With Dog Week nearing an end, I would be remiss if I didn’t really re-enforce the fact that our dog, LZ, loves food. Most of the time this craving is a pain in the butt when The Mommy and I want to have a meal at home or a heaven forbid a party. For years the rallying cry has been LZ off. However, with the baby eating food under his own power the dog’s addiction has been our ticket to avoiding the vacuum or broom. Now when the baby drops (or more accurately throws) food on the floor instead of yelling LZ off we get to say LZ come. With the exception of avocados and raisins, the dog is our little baby clean up machine. As I have mentioned before, too bad the pooch can’t also clean the baby’s face after each meal, but I am told the practice is considered “mal vu.”
Dog Week continues with a product that kills two birds with one stone. Since our dog, LZ was our practice baby we had to take steps early on to keep her out of her favorite place in the house, the kitchen. Her lust for all things food (and lets face it things that used to be food, but are now wicked gross) forced us to install a gate to keep her away from the kitchen. We have been using the Dream Baby Tall Gate for many years now and when the baby arrived we were psyched that there was one baby product we didn’t need to buy.
Since we have the tall gate, the dog can’t jump over it into the kitchen, something she would surely do if we had a smaller gate. I won’t lie and say that I have never knocked into the gate and really hurt myself, but thankfully those incidents are few and far between. The price of freedom is eternal vigilance and occasionally I will turn around to see the dog in the kitchen, which makes me angry, but proud that she is so fast. Now that LTD follows us wherever we go, the gate provides him with cheap entertainment as he stands at the gate making it clack and clang. The only drawback to the tall gate is that when come out of the kitchen with two hot plates I can’t step over and have to get creative to open the gateway.
Dog Week continues with an exposé into why the dog always makes the baby laugh. I could see if the dog was juggling or doing magic it might make a baby laugh, but we are talking about two things happening, the dog walking past LTD and LTD laughing. For some reason it mainly happens when I’m carrying the baby down the stairs and the dog is following behind. The little guy will crane his neck to look at the dog and start laughing. He then sticks his hand out towards the dog and then laughs some more. I guess we could assume that to him the dog seems like a living stuffed animal, which for a baby must seem pretty cool. However, I predict in the future he won’t be laughing so much when I make him walk the dog and pick up her dirty business. Sadly, those days are a few years off and so today it is a heavy head that wears the crown.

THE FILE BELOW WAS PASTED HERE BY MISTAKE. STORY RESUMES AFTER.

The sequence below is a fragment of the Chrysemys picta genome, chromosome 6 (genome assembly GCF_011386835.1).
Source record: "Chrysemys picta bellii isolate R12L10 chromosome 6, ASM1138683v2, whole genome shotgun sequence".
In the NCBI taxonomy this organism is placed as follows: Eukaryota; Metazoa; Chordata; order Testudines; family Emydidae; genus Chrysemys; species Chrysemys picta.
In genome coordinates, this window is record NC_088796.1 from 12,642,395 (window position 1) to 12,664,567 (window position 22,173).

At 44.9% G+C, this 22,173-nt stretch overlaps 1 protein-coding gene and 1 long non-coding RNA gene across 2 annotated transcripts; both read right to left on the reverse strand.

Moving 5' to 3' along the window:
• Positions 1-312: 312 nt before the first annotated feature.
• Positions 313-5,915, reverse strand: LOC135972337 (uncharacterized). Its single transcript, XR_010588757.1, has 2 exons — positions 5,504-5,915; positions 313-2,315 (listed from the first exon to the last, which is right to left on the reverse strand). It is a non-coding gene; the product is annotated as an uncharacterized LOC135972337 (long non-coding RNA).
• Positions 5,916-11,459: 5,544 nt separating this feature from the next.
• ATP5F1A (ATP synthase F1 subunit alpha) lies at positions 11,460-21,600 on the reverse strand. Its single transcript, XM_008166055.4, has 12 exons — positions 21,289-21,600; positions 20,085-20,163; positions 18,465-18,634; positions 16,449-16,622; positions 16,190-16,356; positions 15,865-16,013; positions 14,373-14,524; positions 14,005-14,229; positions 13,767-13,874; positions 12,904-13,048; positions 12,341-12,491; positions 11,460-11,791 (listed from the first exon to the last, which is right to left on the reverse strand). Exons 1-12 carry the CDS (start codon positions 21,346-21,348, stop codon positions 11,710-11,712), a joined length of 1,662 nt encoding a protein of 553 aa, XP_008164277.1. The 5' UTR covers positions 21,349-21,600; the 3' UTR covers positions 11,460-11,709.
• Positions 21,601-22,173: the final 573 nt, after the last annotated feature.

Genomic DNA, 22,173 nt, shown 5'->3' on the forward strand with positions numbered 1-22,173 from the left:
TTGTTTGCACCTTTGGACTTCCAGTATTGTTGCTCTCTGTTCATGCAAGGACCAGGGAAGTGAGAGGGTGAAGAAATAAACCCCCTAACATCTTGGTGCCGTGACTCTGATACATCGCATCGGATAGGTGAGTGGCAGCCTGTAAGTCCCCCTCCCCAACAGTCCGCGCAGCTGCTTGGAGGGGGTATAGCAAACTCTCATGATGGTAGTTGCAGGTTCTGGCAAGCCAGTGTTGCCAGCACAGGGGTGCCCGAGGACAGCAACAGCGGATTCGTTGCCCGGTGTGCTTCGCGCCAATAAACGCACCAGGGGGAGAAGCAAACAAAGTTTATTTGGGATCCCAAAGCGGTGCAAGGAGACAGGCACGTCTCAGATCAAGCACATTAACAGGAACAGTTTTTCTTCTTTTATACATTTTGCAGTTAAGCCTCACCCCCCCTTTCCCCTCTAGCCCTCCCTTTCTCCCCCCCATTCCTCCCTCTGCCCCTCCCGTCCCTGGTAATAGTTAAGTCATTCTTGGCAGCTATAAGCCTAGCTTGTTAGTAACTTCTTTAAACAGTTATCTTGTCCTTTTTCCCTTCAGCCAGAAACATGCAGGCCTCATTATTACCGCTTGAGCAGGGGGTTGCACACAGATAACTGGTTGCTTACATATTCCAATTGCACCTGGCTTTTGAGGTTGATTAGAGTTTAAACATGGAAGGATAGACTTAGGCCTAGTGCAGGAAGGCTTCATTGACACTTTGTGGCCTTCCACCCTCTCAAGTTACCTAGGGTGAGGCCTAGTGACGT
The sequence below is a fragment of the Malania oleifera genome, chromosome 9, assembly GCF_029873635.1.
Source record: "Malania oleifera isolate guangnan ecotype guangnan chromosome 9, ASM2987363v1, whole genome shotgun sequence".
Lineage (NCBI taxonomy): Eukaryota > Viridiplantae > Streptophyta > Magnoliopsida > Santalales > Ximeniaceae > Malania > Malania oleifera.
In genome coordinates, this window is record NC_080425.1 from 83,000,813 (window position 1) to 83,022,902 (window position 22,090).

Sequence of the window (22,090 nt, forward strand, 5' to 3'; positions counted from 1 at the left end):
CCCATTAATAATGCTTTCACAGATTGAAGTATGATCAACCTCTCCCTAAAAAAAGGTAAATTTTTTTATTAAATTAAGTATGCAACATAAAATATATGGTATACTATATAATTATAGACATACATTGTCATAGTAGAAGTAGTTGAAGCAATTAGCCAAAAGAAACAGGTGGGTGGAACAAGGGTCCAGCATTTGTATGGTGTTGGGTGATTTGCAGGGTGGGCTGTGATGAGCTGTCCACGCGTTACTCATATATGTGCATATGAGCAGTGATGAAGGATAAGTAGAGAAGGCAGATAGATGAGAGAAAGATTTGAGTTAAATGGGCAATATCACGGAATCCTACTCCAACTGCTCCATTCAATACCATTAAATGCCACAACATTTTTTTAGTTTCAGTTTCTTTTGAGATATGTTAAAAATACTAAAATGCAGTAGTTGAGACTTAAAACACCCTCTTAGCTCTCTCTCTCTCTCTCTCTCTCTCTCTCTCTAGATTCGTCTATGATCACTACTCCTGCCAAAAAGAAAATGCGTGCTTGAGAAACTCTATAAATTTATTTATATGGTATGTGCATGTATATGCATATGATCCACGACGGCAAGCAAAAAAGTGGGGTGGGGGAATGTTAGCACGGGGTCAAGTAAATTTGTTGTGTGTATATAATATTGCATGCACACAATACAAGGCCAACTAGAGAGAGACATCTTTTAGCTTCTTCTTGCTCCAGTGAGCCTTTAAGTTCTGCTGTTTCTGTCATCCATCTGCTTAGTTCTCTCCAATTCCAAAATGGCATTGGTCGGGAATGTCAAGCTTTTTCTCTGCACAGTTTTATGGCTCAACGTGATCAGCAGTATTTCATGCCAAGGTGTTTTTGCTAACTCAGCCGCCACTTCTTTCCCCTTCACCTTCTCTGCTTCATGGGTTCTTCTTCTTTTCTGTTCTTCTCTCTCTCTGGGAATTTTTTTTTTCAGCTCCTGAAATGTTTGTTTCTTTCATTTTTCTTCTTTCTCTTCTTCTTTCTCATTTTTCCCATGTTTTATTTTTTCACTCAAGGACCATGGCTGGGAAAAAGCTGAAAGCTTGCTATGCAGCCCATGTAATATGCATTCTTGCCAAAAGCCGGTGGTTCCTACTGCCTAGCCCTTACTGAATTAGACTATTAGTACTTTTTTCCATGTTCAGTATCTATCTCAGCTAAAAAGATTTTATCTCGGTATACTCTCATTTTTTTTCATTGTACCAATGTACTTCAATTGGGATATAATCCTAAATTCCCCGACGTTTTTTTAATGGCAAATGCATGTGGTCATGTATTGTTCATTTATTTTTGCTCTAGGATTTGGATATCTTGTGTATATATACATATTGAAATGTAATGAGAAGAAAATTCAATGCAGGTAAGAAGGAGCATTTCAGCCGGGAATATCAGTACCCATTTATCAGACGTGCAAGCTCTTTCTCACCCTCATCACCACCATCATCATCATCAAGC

Today marks the launch of Beyond the Car Seat’s Dog Week. Our pooch, LZ, is a six year old Australian Kelpie that we picked up at the North Shore Animal League almost four years ago. Since she survived her time with us as our practice baby we figured we could handle the real thing. LZ had a little bit of learning curve during the first year living with the baby, but now things between the two of them have reached a Détente. LZ has been very patient with LTD when he grabs her tail or pulls her ears and we have been very patient with LZ when she licks his face.
In fact, the little guy has already learned one thing from the dog, how to eat. LZ doesn’t much need to be petted and she doesn’t really crave the dog park, the only thing that stirs great passion in her is food. Naturally, one would assume that if the dog loves food so much she would savor it and take her time to enjoy it. Of course with the dog the exact opposite occurs. She hovers her food so fast that if you blink you will miss it. After careful scientific observation of the canine, LTD has learned to employ the dog’s speed when eating. He will shove handfuls of rice in his mouth regardless of how much rice is already in his gaping maw. When spooning yogurt into his chops, heaven forbid, you take the time to put another scoop in the container because this will result in a baby scream that loosely translate to ‘more.’ Now if only I was allowed to let the dog lick him clean like she does the yogurt cup.
Back in the day whenever I heard someone refer to their father as ‘my old man’ I used to cringe. I thought it was rude and tacky. While I still think those things about calling a dad an ‘old man’ I certainly feel like it sometimes. Now that LTD is rolling on the floor everywhere in his quest to crawl, I find myself spending a lot of time down there with him keeping him safe from harm and me safe from being comfortable. I don’t have to spend a lot of time on the floor to start getting a nice neck and backache. The worst part is when, like the other day, I watched LTD fold himself in half then roll out of it into a stretch in order to get a toy; meanwhile when I got up off the floor after to get him from putting said toy in the dog crate I heard many body parts make a loud popping sound.
Another indignity I suffer while on the floor is perpetrated by what is suppose to be man’s best friend. Every time I get on floor the dog senses my proximity to ground level and appears from out of no where to attack my face with her tongue. I know what you’re thinking, and yes she tries to lick the baby’s face as well but I fall on my sword and take one for the team. I can’t imagine how banged up I’m going to get once the little guy starts walking.